My ex-wife moved out five years ago today. There is a picture of me laughing at something a friend of mine said at work that day, and I have always thought that ear-to-ear grin was less about what he said than how I felt knowing when I got home that night she would be gone. It should have been an auspicious beginning, but five years on, my overriding emotion is loneliness. Not at the fact that I miss my ex-wife - I haven't given her a meaningful thought since before she left, but rather, at my inability to find someone to share my life with.
I know, because I have been to therapy, that focusing on what I do not have is not constructive. Similarly, *not* focusing on the things I have, and more importantly, the things I have done to better myself in those five years, is counter productive. And yet, in those quiet moments when Pumpkin is looking at me quizzically or Ghost is lumbering upstairs with me, it is hard not to dwell on what is missing.
You see, I have been alone for a long time. Even before I divorced, my ex-wife and I rarely talked, living what were essentially separate lives Monday through Friday before briefly connecting during the weekend for errands and chores, but there was little intimacy, love, or affection for years before we finally called it quits. Naturally, as soon as she was gone, I went searching for that connection like a thirsty man in the desert. The early results were not good and in retrospect, I now know I was not ready to even articulate to another human being what it is I wanted or needed.
When someone did come into my life who I felt an instant connection to, who I described as someone when I woke up the morning we met I did not know existed in the world and when I went to bed that night did not know how the world could exist without her, things did not end well. More than two years later, we have spent countless hours talking to each other - on the phone, in meetings, by text and email - it is a special kind of torture to have someone who you feel such comfort with and around, who you care about so much and want to be with but has absolutely no interest in giving you a second chance. And while I have gone on a lot of dates since we broke up, the feelings are still there and no one I have been out with makes me feel like she does.
It is a hard thing to explain to people who have friends and family what it is like to lead a solitary life. It is not just the awkward explanations for why you do not drive home for holidays or rarely go out on a Friday night, it is the day-to-day struggle that grinds. Last winter, I got caught in a bad ice storm. While I made it home ok, I fell in my driveway, badly bruising my ribs. It could have been worse - I could have landed on my head, elbow, or wrist, but laying there, slightly stunned, my immediate thought was what would happen if I had really hurt myself? What if I needed to go to the hospital or have surgery? Who would help me? Who would take care of Pumpkin and Ghost? But once I got up, I just made do. For weeks I could not sleep on my side and I winced when I put my clothes on in the morning, but the pain eventually faded and life moved on without a shoulder to cry on or a helping hand to make life a little easier.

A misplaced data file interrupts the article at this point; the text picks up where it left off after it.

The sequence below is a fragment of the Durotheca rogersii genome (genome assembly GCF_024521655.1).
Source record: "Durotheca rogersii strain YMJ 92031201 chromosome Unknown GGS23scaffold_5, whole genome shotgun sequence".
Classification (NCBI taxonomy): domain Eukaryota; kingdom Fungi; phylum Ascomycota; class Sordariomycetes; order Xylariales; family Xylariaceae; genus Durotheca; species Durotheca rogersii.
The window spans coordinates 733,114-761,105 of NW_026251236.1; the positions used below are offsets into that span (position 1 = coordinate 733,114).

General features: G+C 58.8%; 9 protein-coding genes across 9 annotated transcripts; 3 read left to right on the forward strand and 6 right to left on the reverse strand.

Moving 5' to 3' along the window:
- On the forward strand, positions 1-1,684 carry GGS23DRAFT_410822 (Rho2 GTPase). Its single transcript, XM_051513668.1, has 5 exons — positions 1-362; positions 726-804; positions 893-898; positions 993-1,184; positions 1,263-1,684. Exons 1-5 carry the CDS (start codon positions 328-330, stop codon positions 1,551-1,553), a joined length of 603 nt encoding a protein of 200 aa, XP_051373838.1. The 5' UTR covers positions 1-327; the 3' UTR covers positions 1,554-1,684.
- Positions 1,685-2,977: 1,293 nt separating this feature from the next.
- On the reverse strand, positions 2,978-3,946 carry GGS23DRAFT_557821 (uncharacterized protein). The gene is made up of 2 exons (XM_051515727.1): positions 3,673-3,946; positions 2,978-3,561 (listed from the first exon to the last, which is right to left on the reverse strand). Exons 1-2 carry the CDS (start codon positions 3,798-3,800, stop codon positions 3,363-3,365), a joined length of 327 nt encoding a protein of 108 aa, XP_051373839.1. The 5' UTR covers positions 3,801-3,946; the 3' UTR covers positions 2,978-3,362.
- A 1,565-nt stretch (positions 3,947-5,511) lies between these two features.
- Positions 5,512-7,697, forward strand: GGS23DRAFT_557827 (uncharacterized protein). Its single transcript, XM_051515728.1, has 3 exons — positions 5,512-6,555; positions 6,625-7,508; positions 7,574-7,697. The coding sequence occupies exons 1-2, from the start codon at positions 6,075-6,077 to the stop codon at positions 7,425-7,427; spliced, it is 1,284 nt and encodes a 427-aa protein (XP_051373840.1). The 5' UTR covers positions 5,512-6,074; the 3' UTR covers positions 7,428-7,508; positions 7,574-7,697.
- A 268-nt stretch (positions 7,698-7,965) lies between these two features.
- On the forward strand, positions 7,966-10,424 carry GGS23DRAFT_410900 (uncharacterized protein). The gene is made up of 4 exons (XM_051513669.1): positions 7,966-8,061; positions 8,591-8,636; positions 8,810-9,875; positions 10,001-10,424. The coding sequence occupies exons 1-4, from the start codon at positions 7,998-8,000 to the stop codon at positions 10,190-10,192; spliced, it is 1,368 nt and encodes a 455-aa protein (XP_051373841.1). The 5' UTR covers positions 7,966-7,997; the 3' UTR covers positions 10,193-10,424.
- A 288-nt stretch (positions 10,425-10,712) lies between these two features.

Being entirely self-reliant is both a blessing and a curse. You just get used to doing everything yourself and do not even both asking for help, even when it is needed. The more you muddle through life without the help, the more you prove you do not need it, from surviving Hurricane Sandy to the raccoon who shimmied its way into your attic and literally crashed through the ceiling while you were sleeping, the winters filled with polar vortexes and the money you needed to buy a new car, you just put your head down and do it, until you are in a heap on your icy driveway, hoping you did not seriously injure yourself.
It is not an easy life, but one I am becoming more and more resigned to living. My demographics, as they say, are not great. After all, most people my age (45) are married and/or have children - I have neither one. You will not find me hauling the kids in the minivan to soccer practice or plastering Facebook with neatly manicured images of my perfect marriage (ok, you will find me plastering Twitter with pictures of Pumpkin and Ghost, but still …) Perhaps I will find a "companion" later in life, hopefully, while my heart is still healthy enough for sex (as the ad says), but I have no expectations at this point.